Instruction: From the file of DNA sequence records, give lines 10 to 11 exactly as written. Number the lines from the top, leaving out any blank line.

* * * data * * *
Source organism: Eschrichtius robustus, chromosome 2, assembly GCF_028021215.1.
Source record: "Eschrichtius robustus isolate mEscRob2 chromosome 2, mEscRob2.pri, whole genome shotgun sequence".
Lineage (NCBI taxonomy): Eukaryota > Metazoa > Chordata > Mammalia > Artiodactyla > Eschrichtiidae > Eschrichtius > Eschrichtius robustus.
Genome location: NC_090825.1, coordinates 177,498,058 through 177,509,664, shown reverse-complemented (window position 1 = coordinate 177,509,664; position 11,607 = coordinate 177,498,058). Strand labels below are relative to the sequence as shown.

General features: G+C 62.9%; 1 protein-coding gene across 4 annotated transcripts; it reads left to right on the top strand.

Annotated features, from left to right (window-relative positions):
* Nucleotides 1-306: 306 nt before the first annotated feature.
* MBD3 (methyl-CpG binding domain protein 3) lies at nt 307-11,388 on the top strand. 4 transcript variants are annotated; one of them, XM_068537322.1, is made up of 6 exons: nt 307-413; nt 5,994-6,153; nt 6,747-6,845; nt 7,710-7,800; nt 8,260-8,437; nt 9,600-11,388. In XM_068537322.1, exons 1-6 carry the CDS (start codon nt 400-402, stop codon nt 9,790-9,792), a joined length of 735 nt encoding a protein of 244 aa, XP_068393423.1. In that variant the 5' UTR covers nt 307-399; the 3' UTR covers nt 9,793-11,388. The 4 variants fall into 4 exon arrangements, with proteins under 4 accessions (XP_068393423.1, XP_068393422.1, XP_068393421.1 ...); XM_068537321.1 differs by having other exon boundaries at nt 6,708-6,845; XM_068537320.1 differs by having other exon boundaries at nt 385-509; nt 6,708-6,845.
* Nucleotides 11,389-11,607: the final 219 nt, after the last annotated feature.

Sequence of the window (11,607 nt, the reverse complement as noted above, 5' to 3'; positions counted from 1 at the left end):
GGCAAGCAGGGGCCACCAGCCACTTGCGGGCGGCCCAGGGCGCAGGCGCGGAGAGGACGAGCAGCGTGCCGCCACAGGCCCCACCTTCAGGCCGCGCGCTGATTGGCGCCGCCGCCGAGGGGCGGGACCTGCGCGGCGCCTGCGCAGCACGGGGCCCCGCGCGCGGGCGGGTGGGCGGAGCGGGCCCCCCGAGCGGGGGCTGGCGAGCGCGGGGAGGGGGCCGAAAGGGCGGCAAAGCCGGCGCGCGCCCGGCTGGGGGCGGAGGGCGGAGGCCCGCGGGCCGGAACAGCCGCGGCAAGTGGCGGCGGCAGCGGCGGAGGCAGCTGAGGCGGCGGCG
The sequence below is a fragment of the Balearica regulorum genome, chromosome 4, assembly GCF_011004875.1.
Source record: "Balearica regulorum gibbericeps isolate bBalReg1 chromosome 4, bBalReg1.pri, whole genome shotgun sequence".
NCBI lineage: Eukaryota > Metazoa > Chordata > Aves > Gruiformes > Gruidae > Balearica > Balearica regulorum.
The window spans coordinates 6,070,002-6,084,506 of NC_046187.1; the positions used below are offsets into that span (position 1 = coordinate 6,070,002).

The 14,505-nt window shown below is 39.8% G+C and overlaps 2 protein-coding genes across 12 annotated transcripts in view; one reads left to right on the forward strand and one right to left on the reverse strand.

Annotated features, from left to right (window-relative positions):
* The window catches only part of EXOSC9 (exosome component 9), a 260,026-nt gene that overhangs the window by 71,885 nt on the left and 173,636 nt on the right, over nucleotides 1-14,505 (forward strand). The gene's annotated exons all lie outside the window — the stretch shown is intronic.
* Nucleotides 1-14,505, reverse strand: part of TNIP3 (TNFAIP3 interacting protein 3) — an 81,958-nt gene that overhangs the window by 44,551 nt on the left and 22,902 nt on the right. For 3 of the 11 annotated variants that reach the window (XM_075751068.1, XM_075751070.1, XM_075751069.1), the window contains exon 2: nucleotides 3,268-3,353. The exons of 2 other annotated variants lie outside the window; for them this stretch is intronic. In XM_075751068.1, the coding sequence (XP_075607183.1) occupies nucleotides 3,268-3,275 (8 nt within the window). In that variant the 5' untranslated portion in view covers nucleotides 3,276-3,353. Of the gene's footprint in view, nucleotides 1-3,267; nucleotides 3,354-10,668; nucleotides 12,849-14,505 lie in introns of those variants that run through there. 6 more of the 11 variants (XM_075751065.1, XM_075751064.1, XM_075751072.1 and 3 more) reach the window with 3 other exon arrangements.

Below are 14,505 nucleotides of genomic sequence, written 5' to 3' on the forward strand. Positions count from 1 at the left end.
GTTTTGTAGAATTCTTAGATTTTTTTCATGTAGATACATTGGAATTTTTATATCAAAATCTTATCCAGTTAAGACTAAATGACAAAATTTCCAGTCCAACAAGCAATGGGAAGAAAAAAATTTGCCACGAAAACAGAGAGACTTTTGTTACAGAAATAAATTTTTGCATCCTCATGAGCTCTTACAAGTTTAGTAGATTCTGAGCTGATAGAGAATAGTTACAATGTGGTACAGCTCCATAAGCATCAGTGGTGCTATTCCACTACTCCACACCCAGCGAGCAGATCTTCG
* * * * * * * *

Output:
Sequence of the window (11,607 nt, the reverse complement as noted above, 5' to 3'; positions counted from 1 at the left end):
GGCAAGCAGGGGCCACCAGCCACTTGCGGGCGGCCCAGGGCGCAGGCGCGGAGAGGACGAGCAGCGTGCCGCCACAGGCCCCACCTTCAGGCCGCGCGCTGATTGGCGCCGCCGCCGAGGGGCGGGACCTGCGCGGCGCCTGCGCAGCACGGGGCCCCGCGCGCGGGCGGGTGGGCGGAGCGGGCCCCCCGAGCGGGGGCTGGCGAGCGCGGGGAGGGGGCCGAAAGGGCGGCAAAGCCGGCGCGCGCCCGGCTGGGGGCGGAGGGCGGAGGCCCGCGGGCCGGAACAGCCGCGGCAAGTGGCGGCGGCAGCGGCGGAGGCAGCTGAGGCGGCGGCG